Trade effects of new packaging and labeling requirements aimed at protecting the environment.

2-C) Providing Adequate Financial Resources

In the post-Cold War era, the economic development of developing countries is essential for the sustainable and stable growth of the world economy. As such, it continues to be important to support sound macro-economic policies and structural reforms in these countries. Currently, the funds necessary for economic development in many developing countries remain insufficient. Even in the developing countries that have achieved relatively steady development, there is a great demand for environmental and infrastructural improvements among other needs.

In this light, further expansion of official financial flows from Japan to developing countries is an important part of Japan's international contributions because it will promote financial flows from the private sector to developing countries.

Taking the above into consideration, Japan established the "Funds for Development" Initiative in June 1993, the details of which are explained below. Japan intends to make the implementation of these measures a priority.

(1)
Over the next five years, Japan will implement official financial assistance to developing countries through both its Fifth Medium-Term Target for ODA amounting to approximately $70-75 billion (net disbursement base) and non-ODA untied funds amounting to $50 billion (commitment base), including untied loans from the Export-Import Bank of Japan, international trade insurance and other forms of assistance.
(2)
Of the financial assistance, the total of untied funds will be approximately $120 billion (commitment base) over the next five years, including both ODA funds, consisting of untied Yen Loans, and subscriptions and contributions to international development financing institutions, as well as non-ODA funds.
(3)
Consideration is to be given to the following points in providing funds from the Overseas Economic Cooperation Fund (OECF) and the Export-Import Bank of Japan:
(i)
Special emphasis is to be placed on the environment, infrastructure improvements and other sectors.
(ii)
Co-financing with the World Bank and other international development financing institutions as well as with the International Monetary Fund (IMF) is to be promoted.
(4)
Consideration is to be given to the use of guarantees and other forms of support from the Export-Import Bank of Japan.
(5)
Consideration is to be given to the use of international trade insurance including the newly established overseas untied loan insurance.

2-D) Encouraging Economic Policies Conducive to Sustainable Development

Encouraging Economic Policies Conducive to Sustainable DevelopmentIn aiming to realize sustainable development, it is necessary to enhance the priority and the capacity for dealing with environmental problems in developing countries. For this reason, in Japan's Official Development Assistance Charter (1992), it is indicated that; Japan attaches central importance to supporting the self-help efforts of developing countries toward economic take-off. It will therefore assist the efficient and fair distribution of resources and "good governance" in the developing countries. This will be ensured by developing a wide range of human resources and socio-economic infrastructure, including domestic institutions, and by meeting the basic human needs (BHN), thereby promoting the sound economic development of the recipient countries.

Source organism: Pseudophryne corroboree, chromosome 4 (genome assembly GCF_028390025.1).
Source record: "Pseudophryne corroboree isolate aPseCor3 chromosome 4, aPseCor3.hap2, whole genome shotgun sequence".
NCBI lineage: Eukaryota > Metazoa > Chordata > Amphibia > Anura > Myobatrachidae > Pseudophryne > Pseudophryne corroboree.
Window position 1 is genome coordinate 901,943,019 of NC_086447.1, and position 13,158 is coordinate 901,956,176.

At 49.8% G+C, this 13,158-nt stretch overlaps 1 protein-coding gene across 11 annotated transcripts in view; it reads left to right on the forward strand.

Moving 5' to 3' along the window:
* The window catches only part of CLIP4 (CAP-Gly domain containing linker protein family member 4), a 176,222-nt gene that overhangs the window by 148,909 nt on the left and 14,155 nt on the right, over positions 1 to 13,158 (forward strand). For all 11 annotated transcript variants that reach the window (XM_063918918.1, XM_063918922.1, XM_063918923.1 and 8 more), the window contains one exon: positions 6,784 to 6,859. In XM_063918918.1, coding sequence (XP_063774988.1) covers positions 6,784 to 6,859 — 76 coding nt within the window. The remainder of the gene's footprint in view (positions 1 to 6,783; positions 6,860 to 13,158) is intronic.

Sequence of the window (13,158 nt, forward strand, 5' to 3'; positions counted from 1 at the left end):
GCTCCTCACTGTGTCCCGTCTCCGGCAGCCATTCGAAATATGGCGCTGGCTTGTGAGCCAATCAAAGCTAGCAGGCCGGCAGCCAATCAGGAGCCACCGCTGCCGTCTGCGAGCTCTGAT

In addition to deepening mutual understanding through intensive policy dialogues, full attention should be paid to efforts promoting democratization and the introduction of a market-oriented economy, and to the securing of basic human rights and freedoms in the recipient country.

Also, in implementing environmental assistance, Japan will make the best use of its technology and expertise, which it has acquired in the process of successfully making environmental conservation and economic development compatible.

Taking all the above into account, Japan attaches importance to the implementation of the following items:

(1)
Approach to Global Problems

Recognizing that it is important for developed and developing countries to cooperate in tackling global problems such as the environment and population, Japan will support efforts being made by developing countries to overcome these problems. In implementing environmental assistance especially, Japan will make the best use of its technology and expertise, which it has acquired in the process of successfully making environmental conservation and economic development compatible.

(2)
Human Resources Research and Development and Other Cooperation for the Improvement and Dissemination of Technologies

A priority of Japan's assistance will be placed on human resources development, which in the long-term is the most significant element of self-help efforts towards socio-economic development and a basic factor in the nation-building efforts of developing countries. Japan will also promote cooperation in support of the improvement and dissemination of technologies, such as those that will raise the research and development and the adaptive capabilities of developing countries.

(3)
Infrastructure Improvement

Priority will be placed on assisting infrastructure improvement, which is a prerequisite to socio-economic development.

(4)
Basic Human Needs

To help people suffering from famine and poverty, refugees and others, Japan will provide assistance to the basic human needs (BHN) sector and emergency humanitarian aid.

(5)
Structural Adjustment

Japan will provide support to structural adjustment, so that entrepreneurship and the vitality of the private sector in recipient countries can be fully exerted in the market mechanisms, and will also support their efforts to solve the accumulated debt problem.


Ministry of the Environment Government of Japan

Page top